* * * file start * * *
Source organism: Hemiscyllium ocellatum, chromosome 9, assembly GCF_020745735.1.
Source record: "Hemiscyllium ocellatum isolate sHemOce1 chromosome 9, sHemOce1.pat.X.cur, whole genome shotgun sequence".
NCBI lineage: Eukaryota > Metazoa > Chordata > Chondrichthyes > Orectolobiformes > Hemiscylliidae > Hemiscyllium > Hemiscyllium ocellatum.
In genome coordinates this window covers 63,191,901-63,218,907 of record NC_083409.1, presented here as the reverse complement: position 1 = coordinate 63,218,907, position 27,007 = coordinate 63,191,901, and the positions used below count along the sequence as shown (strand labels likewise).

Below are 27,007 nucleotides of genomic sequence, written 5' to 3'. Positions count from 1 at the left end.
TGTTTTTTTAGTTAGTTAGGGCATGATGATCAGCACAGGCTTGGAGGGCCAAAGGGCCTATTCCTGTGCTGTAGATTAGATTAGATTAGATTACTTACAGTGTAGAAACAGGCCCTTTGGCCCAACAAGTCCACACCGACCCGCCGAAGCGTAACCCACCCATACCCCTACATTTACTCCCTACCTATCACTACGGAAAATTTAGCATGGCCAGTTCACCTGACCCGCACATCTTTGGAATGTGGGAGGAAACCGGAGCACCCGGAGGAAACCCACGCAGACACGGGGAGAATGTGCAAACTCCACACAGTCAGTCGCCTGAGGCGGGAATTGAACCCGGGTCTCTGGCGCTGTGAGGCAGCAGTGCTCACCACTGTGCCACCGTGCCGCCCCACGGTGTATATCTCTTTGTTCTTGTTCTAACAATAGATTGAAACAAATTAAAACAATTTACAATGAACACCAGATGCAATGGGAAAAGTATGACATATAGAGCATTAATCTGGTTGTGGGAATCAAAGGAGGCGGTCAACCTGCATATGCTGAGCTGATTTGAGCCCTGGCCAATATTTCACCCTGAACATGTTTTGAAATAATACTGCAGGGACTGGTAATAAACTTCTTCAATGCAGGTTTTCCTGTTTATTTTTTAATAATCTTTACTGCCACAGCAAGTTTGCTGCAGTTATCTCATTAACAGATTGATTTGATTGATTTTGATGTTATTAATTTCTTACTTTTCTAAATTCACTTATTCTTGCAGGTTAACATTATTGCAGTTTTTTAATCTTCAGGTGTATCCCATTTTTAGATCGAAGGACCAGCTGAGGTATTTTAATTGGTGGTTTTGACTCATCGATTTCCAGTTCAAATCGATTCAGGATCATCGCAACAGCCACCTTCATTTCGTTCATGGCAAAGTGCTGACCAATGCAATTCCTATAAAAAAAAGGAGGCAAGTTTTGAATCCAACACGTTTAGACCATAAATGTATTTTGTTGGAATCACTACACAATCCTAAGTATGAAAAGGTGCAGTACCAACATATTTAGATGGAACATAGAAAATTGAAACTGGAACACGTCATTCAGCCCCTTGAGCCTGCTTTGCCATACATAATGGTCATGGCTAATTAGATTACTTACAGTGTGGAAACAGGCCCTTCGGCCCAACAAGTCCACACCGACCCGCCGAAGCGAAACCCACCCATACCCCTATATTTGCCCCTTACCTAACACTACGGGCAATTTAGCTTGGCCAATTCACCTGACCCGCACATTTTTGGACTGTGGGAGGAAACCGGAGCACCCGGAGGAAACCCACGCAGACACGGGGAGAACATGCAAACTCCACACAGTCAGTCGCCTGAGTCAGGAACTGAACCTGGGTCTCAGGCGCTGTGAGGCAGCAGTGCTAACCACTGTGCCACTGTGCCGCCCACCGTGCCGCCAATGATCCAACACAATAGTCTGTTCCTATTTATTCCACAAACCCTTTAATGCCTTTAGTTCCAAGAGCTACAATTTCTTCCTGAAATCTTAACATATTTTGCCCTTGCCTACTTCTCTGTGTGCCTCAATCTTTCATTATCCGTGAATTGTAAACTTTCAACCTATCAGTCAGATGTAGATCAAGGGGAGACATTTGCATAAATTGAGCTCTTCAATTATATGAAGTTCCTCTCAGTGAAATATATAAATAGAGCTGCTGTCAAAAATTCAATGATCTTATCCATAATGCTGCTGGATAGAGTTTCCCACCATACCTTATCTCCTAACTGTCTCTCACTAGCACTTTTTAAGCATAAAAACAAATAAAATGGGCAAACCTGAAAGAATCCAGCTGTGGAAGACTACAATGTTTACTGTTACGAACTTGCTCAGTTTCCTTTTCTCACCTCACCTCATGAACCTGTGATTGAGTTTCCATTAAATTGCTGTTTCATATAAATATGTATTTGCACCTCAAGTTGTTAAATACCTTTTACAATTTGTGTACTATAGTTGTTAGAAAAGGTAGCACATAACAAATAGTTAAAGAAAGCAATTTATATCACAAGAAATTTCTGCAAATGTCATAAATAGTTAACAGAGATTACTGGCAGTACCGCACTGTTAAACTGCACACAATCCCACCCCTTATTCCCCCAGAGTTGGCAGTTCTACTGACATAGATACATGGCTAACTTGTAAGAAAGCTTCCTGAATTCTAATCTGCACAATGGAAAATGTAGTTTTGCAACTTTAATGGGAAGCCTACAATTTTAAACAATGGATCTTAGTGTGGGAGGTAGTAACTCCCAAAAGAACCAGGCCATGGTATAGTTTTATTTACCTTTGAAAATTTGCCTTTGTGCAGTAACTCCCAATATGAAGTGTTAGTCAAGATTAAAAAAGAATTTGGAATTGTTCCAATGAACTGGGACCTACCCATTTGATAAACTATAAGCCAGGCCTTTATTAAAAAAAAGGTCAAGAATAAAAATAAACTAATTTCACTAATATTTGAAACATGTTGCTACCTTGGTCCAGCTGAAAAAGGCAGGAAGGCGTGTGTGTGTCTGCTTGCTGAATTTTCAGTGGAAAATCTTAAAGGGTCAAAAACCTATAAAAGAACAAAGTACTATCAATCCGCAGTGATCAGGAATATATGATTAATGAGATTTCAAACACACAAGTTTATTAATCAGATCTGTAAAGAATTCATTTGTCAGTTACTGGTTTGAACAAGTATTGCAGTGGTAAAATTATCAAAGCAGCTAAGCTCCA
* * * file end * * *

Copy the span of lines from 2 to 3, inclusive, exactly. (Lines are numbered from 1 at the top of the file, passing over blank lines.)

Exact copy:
Source record: "Hemiscyllium ocellatum isolate sHemOce1 chromosome 9, sHemOce1.pat.X.cur, whole genome shotgun sequence".
NCBI lineage: Eukaryota > Metazoa > Chordata > Chondrichthyes > Orectolobiformes > Hemiscylliidae > Hemiscyllium > Hemiscyllium ocellatum.